Ruth’s Bequest is in memory of her late husband, Lance, who passed away from oesophageal cancer in 2013.
Lance’s illness was not recognised as oesophageal cancer until he had been unwell for around six months, as is the case for many people. In January, shortly after he and Ruth were engaged, he started to feel unwell.
Early detection of oesophageal cancer is difficult, as often there are no symptoms, or symptoms are vague. Researchers are studying new ways to detect oesophageal cancer early, when it can be effectively treated, but this research is in the early stages.
“Fortunately we had a really good doctor who kept chasing it,” Ruth says. Finally, when tests revealed that Lance had another condition called retroperitoneal fibrosis, doctors conducted an endoscopy. They discovered a six centimetre tumour on his oesophagus and the top of his stomach.
Ruth remembers, “We were just told from the start, there’s no treatment.” The current five-year survival rate for oesophageal cancer is just 22%, and survival outcomes are lower for people who are diagnosed when the cancer is already advanced. There are few effective treatments for advanced oesophageal cancer.
Faced with devastating news, Lance and Ruth made plans – as Lance’s cancer progressed, they moved their wedding forward. They were married in the palliative care ward of Westmead Hospital. He passed away two days later.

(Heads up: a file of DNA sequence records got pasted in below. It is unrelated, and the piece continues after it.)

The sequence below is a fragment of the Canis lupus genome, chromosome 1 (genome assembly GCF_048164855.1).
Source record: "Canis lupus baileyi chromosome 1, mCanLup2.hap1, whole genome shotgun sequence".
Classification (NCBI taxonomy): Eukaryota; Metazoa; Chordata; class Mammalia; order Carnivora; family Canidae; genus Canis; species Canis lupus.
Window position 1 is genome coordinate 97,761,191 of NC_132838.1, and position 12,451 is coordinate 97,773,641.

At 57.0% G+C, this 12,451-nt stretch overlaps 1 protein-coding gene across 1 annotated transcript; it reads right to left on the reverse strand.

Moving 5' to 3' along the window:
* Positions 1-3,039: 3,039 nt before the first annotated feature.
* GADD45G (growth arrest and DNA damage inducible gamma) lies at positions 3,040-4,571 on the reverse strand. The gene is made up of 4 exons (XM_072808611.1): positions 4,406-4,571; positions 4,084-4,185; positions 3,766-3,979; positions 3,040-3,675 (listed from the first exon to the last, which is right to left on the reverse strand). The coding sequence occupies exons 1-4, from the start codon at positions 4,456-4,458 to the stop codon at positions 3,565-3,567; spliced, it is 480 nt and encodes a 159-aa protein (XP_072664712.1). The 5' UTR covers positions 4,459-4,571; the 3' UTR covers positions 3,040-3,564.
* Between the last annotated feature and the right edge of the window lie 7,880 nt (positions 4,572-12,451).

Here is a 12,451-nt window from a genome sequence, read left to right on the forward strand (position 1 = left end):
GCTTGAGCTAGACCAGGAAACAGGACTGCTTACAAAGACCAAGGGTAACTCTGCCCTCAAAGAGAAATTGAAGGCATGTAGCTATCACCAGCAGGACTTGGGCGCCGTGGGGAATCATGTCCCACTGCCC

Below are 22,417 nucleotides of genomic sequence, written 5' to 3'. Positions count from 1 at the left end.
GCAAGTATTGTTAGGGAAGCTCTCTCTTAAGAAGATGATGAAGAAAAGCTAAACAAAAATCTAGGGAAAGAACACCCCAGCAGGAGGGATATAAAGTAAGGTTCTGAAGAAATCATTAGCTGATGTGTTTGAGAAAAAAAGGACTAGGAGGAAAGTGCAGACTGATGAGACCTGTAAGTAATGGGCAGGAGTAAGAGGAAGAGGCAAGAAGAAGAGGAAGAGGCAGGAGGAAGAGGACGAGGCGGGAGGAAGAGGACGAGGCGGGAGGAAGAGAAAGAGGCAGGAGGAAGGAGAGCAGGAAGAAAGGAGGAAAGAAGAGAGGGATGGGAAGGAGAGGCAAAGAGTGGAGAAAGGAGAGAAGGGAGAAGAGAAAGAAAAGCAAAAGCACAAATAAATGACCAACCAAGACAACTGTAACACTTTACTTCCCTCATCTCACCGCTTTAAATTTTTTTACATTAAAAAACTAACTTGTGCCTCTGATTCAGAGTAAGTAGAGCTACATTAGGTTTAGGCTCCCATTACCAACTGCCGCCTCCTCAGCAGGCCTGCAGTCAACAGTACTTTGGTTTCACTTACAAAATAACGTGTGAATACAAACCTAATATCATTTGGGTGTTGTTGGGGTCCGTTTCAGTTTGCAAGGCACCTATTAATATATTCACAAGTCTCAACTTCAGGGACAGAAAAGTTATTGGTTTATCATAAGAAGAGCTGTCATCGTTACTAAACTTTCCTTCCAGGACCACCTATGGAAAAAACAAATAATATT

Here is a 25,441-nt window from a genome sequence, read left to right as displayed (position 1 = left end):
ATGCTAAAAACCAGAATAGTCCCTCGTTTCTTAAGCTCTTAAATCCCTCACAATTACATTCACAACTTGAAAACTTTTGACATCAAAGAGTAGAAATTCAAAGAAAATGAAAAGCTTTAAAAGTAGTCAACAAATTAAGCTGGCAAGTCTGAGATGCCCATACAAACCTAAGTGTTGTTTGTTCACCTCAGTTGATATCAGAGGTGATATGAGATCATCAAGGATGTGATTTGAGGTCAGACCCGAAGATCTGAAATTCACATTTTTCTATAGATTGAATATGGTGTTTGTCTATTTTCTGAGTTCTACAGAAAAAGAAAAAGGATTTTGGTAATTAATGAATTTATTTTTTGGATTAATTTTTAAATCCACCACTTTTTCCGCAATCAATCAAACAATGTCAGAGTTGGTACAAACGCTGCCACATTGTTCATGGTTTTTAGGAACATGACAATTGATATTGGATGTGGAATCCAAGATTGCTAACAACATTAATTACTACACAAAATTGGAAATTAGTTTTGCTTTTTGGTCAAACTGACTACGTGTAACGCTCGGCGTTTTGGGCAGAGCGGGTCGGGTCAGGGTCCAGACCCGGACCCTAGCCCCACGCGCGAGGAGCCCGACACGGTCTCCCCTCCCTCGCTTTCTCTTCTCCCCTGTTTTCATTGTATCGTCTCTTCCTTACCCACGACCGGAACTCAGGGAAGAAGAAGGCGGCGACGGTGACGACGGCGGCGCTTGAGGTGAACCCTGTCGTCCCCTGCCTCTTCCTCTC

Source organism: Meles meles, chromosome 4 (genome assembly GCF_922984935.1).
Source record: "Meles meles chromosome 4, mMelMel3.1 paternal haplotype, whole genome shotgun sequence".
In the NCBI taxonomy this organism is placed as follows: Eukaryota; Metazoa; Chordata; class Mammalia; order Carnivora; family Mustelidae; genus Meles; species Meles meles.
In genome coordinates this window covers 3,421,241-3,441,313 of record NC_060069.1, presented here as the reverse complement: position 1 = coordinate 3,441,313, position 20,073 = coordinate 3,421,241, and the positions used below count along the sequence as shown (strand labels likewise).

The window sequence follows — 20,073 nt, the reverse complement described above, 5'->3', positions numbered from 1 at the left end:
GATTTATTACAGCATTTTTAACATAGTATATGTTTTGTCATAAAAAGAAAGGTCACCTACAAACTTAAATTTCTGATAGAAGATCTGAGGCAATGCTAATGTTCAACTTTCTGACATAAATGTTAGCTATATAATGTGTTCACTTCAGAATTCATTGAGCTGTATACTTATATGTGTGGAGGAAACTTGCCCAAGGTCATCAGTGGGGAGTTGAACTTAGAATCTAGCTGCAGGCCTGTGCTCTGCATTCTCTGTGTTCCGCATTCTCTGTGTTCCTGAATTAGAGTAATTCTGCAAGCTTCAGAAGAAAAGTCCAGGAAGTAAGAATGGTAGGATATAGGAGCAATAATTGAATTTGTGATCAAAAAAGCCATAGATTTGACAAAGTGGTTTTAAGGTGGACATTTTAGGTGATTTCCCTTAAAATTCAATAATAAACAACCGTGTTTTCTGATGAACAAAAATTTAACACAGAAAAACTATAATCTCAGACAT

Ruth’s decision to include a Bequest to the GI Cancer Institute for oesophageal cancer research in her Will is motivated by a desire to help others in the future, one which she and Lance shared.
“When friends of his asked Lance what they could donate to, he said research, so no other bastard has to go through this,” she remembers.
It was important to her to give to oesophageal cancer, as it is a relatively rare cancer, and lacks funding for research which could lead to better treatments.
“I’m hoping that there can be some progress, and hopefully one day, no one will have to go through what Lance and I did,” she says. By giving to research to improve early detection of oesophageal cancer and its treatment, she is giving to others in her position in the future, leaving a legacy in Lance’s memory that will give hope to people with oesophageal cancer when they need it most.
Leaving a gift in your Will, whether large or small, can make a real difference. Your support enables cutting edge research into new treatments that will benefit GI cancer patients and their families beyond your lifetime.
For a confidential conversation to discuss leaving a gift in your Will for GI Cancer research, please contact Nicky Lancaster, Philanthropy Manager, on 1300 666 769 or send an email to email@example.com.
Image: Ruth & Lance on their wedding day